When the "departmental" has been safely passed, one has a full year in which to study his special field and his correlation field. The latter is chosen from a given list. It combines some phase of History with Government or Economics. Seniors who are out for honors are advised to take one of the courses of a more advanced status. It is in these that one comes really to know the professor and to bask in the radiance of his inspiration. Here one really comes in contact with the active part of history.
A few facts gleaned from the President's Report for 1931-32 may help to put the department of history in its place.
For several years History has been the third largest field of concentration. In 1932, 36.8 per cent of its concentrators were approved candidates for honors, the third highest percentage among the six largest fields. Of the same six fields in order of the percentage of those taking general examinations who received the degree with honors in 1931, history was fifth, with 20.2 per cent as compared with 26 per cent for all divisions; and in 1932 it was third, with 26.3 per cent as compared with 31.1 per cent for all divisions. Of those who took general examinations in history in 1932, a greater percentage were failed than in any of the six largest fields except one; and in 1931 a greater proportion was failed than in any of these fields, with 8.7 per cent as compared with 5.8 per cent for all divisions.
Thus History may be said to be a large field with an average number of concentrators out for honors. It appears to be less liberal than the general average for all departments in giving degrees with honors. It seems to fail a greater percentage than most of the comparable departments fail.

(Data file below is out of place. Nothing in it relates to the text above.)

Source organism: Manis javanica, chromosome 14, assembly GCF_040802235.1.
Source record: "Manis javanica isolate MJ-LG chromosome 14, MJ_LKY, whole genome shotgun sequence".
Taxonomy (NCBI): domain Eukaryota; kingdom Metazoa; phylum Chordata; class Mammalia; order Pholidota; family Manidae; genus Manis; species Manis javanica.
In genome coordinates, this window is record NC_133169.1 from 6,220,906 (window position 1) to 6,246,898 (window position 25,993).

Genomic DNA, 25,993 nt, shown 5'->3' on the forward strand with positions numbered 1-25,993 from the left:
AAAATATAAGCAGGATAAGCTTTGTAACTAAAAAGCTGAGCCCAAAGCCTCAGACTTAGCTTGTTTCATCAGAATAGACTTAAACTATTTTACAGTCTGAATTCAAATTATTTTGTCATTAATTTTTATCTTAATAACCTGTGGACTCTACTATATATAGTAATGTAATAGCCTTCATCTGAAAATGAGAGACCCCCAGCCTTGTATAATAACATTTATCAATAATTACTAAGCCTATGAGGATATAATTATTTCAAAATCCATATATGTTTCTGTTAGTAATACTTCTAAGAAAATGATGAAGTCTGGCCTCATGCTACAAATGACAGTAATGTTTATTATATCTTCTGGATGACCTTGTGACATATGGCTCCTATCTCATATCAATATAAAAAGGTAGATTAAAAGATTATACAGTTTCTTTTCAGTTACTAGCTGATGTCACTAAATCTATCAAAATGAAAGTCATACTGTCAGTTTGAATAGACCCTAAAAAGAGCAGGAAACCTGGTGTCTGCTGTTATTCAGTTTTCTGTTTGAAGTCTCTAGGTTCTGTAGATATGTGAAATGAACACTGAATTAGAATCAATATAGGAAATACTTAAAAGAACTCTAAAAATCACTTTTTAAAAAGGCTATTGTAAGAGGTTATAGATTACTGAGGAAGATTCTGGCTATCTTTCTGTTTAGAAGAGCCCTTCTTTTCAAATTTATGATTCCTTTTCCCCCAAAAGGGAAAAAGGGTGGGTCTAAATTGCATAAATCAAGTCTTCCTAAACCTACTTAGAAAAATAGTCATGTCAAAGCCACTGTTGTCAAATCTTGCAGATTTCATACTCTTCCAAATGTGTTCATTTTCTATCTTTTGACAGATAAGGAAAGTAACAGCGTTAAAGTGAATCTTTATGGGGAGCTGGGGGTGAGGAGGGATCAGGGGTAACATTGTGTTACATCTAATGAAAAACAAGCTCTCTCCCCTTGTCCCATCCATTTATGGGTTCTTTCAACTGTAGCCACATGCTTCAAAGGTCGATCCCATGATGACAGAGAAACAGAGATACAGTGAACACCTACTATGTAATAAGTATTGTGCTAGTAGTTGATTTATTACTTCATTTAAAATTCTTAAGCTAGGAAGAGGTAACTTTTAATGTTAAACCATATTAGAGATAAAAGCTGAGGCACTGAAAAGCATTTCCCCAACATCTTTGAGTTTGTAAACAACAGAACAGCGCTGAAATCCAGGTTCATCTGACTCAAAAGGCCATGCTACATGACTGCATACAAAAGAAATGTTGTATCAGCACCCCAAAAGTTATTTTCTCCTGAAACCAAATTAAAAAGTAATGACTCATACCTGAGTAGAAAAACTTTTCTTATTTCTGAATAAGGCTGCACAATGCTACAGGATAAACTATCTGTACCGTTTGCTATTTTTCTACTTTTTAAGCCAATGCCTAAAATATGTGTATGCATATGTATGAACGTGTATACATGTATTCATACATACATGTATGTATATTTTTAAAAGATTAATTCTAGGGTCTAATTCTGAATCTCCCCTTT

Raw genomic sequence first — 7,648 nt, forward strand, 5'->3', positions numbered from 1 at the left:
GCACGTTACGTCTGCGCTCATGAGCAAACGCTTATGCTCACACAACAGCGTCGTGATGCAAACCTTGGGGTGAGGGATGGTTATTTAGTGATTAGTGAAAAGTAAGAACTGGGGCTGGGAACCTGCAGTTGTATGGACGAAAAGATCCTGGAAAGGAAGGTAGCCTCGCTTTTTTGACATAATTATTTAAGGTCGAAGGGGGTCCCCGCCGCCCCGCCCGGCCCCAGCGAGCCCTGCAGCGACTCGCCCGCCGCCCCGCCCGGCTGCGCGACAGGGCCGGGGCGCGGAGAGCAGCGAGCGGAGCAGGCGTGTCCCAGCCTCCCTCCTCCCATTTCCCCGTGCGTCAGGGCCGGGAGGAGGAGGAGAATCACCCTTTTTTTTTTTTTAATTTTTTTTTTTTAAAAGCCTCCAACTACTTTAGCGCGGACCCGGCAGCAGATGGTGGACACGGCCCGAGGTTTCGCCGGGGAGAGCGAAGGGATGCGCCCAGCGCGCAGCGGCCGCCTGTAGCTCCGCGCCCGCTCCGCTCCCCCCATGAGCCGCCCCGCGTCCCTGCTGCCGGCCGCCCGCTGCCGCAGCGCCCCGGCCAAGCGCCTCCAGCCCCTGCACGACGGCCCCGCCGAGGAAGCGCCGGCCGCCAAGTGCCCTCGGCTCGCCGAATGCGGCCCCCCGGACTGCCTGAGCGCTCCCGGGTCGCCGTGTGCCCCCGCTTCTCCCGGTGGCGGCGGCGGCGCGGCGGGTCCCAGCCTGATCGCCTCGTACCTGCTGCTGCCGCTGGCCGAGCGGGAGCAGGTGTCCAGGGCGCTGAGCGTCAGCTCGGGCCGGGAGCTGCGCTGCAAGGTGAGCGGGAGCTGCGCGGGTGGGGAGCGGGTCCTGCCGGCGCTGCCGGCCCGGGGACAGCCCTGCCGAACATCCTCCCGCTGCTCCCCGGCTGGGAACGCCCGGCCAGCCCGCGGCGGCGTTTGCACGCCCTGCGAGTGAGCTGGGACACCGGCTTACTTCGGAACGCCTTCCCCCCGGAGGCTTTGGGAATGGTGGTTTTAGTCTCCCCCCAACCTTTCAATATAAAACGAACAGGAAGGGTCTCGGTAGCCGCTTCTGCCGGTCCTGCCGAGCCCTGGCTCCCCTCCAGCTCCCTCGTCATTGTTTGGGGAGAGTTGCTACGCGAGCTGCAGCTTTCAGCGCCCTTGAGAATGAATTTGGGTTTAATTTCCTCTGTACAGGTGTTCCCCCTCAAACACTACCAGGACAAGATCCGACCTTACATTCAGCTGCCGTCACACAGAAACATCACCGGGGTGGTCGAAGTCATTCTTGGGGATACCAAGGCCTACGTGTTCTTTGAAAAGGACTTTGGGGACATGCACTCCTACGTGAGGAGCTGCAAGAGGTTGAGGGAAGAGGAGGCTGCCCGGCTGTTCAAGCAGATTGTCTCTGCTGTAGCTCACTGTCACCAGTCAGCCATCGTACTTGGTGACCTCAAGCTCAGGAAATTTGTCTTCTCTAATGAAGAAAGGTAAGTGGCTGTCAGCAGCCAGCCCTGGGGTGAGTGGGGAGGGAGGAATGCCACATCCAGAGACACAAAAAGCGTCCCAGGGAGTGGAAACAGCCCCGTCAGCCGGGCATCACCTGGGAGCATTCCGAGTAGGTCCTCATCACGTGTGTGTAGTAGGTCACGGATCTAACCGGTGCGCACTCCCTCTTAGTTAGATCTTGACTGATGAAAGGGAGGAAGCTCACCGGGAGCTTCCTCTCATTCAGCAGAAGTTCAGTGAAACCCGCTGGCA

Deals With Real Forces
Probably in most cases the effective reason for concentrating in History is its cultural value, but the study of History for itself, and especially, the training involved, are ultimately just as important reasons. One studies history, especially modern history, in order to acquire a perspective toward things of his own day. This has a particular application for persons intending to enter some profession where a historical background is valuable. Or one takes an interest in some phase or period of history because it is pleasant to understand and revitalize what used to be. This reason is probably as important as the "cash nexus" to those who intend to "spend their life in history," either as teachers, as historians, or as hobbyists. But that reason for concentrating in history which is common to all of its concentrators is the mental training derived from its study. Such training it is true, is not the exclusive property of the Department of History. Yet the study of history gives peculiar opportunity for learning to deal with complicated sets of real forces and events. In the case of History at Harvard College, this training is enhanced by the relatively high standards of study, the nature of the material studied, and the generally good quality of instruction and tutelage.
Want to keep up with breaking news? Subscribe to our email newsletter.